The pharmaceutical industry, fighting to defeat proposals that would give U.S. patients easier access to cheaper Canadian drugs, is making the most of its chance for face time with lawmakers at the GOP convention.

Drug companies are well-represented on the social calendar in New York with events large and small.

They include an afternoon tea with New York state first lady Libby Pataki, sponsored by AstraZeneca Pharmaceuticals (search); a nomination-night party for top members of President Bush's re-election team, co-sponsored by Bristol-Myers Squibb (search); and a breast-cancer awareness luncheon funded by Novartis Pharmaceuticals (search).

Pfizer (search) is one of the most active drug makers. Its events include a supper for the Colorado delegation at Tavern on the Green and an evening reception at the landmark Rainbow Room in honor of former New York Mayor Rudy Giuliani (search).

The companies believe reaching out to decision-makers at all levels of government is particularly important at a time when Congress and several states and communities are considering proposals that would allow residents to shop for medication north of the border.

"It is important that we decisively convey our side of the story. We need to emphasize that there are real safety risks associated with importation," said Jeff Trewhitt, a spokesman for the industry's biggest lobby, the Pharmaceutical Research & Manufacturers of America (search).

On Tuesday, Pfizer sponsored the second of two breakfasts for delegates from Oregon, a presidential battleground state whose Democratic governor recently asked the federal government for permission to import drugs from Canada.

Delegates and a Pfizer lobbyist breakfasted on scrambled eggs, bacon, sausage, pastries and fruit as they listened to speeches by Agriculture Secretary Ann Veneman, Bush campaign adviser Tucker Eskew and White House political adviser Lezlee Westine.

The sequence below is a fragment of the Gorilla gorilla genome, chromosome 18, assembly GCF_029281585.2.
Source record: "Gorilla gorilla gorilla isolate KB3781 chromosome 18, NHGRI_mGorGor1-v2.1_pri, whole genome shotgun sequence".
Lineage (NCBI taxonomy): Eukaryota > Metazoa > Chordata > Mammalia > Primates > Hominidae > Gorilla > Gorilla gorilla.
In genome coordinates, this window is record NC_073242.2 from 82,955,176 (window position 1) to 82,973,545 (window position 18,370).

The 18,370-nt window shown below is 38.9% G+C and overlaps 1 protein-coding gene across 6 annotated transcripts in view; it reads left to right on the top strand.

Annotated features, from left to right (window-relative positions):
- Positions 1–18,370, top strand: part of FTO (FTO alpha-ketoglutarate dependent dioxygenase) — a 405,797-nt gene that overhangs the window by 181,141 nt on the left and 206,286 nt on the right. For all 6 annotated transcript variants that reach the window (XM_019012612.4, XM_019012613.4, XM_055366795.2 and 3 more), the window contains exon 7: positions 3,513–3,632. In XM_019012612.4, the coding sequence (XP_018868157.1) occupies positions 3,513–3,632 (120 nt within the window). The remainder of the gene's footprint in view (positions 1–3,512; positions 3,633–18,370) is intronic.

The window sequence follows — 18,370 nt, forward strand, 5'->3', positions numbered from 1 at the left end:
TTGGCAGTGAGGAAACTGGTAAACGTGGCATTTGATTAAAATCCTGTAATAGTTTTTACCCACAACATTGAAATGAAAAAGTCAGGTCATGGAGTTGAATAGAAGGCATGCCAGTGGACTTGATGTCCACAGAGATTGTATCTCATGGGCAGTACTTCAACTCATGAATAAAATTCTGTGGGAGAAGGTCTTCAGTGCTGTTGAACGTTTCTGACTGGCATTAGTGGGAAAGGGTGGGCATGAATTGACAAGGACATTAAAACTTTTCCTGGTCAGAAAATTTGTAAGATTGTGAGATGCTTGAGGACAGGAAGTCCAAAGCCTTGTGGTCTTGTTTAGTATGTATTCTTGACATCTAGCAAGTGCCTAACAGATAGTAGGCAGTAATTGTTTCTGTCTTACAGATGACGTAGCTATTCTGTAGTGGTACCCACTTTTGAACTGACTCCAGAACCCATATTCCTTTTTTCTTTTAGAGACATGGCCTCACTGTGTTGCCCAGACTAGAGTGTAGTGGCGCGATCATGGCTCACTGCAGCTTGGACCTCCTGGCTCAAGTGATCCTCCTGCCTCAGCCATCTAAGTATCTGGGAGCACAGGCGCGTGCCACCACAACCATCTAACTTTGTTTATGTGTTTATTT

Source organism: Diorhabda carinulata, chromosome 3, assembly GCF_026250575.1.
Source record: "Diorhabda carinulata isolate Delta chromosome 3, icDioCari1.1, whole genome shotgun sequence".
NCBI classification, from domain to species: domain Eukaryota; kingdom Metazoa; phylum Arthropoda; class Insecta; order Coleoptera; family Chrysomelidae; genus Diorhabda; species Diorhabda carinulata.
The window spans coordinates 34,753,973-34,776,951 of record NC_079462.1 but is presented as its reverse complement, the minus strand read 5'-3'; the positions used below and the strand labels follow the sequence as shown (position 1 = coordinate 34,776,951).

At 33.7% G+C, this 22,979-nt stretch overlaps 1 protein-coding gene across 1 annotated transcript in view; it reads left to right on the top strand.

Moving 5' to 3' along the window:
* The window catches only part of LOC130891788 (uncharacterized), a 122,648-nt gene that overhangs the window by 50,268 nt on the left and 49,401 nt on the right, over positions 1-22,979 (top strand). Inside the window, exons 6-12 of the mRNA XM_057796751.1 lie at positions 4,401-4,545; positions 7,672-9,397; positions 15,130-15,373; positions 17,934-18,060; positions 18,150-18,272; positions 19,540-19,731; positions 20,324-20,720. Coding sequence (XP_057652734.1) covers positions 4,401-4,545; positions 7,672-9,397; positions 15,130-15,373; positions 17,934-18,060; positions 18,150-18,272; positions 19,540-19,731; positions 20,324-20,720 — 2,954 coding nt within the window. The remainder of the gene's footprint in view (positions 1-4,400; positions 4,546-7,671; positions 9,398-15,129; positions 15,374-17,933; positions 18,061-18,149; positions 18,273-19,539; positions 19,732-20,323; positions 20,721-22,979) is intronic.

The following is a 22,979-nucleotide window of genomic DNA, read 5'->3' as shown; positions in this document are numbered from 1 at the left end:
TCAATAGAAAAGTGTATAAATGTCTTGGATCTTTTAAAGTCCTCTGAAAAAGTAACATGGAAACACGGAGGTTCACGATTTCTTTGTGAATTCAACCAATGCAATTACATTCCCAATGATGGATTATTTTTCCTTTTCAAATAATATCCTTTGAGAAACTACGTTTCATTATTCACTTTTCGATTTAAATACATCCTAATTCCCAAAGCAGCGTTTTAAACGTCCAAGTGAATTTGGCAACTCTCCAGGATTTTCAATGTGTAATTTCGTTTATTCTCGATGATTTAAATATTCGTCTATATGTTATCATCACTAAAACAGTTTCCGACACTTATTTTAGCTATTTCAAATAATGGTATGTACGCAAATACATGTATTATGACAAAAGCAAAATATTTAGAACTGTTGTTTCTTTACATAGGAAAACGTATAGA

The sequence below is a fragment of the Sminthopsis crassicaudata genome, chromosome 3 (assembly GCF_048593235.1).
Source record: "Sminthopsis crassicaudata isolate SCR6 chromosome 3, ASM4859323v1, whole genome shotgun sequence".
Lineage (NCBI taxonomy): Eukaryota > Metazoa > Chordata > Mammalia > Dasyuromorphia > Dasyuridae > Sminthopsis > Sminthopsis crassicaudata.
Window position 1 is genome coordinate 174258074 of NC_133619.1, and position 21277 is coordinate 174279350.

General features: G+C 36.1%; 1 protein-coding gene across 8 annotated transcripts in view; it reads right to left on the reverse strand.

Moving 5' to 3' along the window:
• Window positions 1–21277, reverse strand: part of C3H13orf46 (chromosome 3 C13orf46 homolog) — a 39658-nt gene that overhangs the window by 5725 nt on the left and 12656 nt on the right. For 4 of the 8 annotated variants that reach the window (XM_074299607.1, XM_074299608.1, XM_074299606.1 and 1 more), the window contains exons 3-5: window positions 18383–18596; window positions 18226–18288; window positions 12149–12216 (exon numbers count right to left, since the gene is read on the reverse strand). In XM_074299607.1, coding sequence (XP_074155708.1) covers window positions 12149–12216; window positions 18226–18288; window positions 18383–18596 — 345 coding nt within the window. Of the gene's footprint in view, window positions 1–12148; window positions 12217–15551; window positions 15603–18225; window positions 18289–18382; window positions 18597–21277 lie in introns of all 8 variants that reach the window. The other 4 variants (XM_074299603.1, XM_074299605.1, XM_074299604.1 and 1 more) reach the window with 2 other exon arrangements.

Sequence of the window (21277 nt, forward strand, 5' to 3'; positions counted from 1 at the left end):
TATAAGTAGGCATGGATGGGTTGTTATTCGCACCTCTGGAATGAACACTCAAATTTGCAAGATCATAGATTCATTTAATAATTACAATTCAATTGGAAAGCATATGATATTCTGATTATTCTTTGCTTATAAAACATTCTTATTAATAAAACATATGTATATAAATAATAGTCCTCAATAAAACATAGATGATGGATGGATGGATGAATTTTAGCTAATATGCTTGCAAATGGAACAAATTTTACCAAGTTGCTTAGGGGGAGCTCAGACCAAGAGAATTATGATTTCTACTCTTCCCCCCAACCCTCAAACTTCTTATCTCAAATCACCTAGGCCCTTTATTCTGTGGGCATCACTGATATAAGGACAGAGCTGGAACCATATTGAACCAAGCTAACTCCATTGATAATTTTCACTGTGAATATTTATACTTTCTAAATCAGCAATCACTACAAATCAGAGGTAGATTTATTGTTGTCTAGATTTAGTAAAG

Republican delegate and state Rep. Linda Flores said Pfizer's sponsorship of the meals would not affect her views on prescription drug policy.

"I'm concerned about the price of prescription drugs. I am also concerned about some of the possibilities for reimportation, if there are drugs that may not be labeled correctly," Flores said, adding that she would consider supporting imports if she could be assured the drugs were safe.

Pfizer spokeswoman Darlene Taylor said the company also sponsored events at the Democratic convention in Boston. She said drug importation legislation is a top issue for the company, which doesn't believe such proposals are necessarily the solution to high drug costs.

For the pharmaceutical industry, the convention offers a chance to build goodwill with a relatively modest investment compared with the cost of lobbying in Washington. It is the top lobbying spender among health care interests.

The industry devoted at least $85 million to lobbying Congress and the Bush administration last year.

Industry employees have given at least $11.5 million to national party committees and presidential and congressional candidates this election cycle. Roughly two-thirds went to Republicans.

Bush is the top recipient of industry employees' donations, raising at least $870,000 compared with about $350,000 for the No. 2 beneficiary, Democratic rival John Kerry.